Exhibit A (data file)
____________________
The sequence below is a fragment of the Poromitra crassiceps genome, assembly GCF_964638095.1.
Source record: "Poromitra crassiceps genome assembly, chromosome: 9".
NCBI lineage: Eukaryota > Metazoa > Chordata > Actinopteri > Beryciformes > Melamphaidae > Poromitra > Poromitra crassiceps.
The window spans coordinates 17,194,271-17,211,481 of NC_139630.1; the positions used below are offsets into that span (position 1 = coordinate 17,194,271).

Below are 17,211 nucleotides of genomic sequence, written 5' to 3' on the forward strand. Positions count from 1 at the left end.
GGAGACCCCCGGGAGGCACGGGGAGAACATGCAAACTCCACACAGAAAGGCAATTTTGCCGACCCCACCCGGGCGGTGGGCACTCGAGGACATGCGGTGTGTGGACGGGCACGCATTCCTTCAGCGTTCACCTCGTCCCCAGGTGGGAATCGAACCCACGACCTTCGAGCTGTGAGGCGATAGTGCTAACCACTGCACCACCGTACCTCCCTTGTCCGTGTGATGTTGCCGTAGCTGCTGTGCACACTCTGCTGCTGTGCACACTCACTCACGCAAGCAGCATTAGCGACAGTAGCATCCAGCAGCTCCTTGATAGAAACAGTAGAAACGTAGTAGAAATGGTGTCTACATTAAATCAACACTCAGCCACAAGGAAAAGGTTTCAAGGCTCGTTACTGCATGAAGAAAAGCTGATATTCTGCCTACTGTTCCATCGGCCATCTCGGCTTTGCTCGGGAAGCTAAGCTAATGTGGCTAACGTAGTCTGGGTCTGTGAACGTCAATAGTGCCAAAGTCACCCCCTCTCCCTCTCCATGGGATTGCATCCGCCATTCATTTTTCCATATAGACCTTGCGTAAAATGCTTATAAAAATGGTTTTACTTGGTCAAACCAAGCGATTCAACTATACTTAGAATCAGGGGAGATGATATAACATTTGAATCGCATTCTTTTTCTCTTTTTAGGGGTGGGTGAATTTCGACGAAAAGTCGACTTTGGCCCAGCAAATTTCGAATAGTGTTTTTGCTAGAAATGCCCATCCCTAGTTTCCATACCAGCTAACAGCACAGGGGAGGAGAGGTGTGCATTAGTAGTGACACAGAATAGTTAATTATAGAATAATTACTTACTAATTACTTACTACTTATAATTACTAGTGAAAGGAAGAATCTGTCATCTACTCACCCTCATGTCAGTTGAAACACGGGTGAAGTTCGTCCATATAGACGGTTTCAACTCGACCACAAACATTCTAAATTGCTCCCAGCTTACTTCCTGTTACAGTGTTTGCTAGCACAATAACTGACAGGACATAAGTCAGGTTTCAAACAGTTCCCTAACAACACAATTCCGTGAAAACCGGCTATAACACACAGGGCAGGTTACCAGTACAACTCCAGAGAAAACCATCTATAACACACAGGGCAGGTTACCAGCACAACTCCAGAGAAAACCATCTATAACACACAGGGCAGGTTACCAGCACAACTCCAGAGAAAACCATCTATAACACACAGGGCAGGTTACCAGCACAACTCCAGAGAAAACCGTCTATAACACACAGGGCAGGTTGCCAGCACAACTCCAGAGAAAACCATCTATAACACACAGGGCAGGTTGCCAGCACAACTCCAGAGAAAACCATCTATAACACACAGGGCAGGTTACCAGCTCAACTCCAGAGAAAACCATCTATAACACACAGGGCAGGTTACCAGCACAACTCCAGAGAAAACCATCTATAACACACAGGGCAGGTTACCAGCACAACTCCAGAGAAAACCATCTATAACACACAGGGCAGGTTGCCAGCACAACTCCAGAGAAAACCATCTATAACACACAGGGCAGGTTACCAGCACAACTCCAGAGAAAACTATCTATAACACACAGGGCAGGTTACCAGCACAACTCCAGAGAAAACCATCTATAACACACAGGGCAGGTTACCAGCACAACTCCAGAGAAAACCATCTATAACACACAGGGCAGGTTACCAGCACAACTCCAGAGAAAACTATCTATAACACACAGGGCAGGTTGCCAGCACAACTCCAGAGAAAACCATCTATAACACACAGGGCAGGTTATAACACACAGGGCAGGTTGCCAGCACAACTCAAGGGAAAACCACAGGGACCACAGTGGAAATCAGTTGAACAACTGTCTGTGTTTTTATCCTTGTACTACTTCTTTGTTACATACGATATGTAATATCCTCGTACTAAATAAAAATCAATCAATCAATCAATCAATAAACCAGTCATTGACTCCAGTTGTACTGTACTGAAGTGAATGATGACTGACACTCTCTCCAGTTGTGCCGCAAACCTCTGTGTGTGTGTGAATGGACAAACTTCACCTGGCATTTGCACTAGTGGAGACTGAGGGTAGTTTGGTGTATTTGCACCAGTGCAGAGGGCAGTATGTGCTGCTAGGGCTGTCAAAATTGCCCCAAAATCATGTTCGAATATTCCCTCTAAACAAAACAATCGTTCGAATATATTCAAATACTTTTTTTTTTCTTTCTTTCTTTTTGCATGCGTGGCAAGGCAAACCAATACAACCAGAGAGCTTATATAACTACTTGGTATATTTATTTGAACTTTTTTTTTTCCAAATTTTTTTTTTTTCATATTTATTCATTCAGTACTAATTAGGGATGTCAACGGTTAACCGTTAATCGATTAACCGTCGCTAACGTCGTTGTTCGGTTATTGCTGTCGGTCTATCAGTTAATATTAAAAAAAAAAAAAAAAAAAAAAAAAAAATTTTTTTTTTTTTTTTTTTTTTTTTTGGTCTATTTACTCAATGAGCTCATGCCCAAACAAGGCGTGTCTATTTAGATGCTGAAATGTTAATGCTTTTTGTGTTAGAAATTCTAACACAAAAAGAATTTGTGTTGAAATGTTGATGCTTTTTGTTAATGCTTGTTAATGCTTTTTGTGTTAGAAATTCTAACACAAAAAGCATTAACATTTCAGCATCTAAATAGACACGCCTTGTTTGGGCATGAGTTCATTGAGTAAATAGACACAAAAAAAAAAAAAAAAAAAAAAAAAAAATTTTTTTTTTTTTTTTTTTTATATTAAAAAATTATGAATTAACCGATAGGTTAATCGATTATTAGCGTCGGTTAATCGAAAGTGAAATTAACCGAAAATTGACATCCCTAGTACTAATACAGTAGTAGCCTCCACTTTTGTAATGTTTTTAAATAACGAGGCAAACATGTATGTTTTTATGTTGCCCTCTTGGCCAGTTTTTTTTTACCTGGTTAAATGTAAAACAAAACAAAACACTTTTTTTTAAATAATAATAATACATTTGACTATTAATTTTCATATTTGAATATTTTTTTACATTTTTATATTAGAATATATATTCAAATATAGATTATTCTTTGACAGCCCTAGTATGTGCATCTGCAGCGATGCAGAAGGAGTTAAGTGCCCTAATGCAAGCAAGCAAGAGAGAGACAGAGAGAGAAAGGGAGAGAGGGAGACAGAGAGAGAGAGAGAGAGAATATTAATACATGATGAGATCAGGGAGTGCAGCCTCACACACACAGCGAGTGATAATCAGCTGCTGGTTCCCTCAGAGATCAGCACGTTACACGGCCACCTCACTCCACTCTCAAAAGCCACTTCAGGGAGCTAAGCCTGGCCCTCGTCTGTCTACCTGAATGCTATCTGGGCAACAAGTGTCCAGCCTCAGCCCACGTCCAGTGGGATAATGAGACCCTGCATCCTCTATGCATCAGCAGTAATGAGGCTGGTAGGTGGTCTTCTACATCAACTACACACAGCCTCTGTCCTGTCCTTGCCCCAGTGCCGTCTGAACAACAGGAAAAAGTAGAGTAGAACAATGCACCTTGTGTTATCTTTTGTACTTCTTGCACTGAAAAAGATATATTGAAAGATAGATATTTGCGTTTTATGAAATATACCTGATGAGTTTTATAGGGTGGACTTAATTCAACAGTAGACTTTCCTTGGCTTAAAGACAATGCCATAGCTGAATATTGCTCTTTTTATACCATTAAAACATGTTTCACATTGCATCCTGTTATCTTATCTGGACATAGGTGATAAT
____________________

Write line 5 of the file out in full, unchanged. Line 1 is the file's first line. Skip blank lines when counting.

Below are 17,211 nucleotides of genomic sequence, written 5' to 3' on the forward strand. Positions count from 1 at the left end.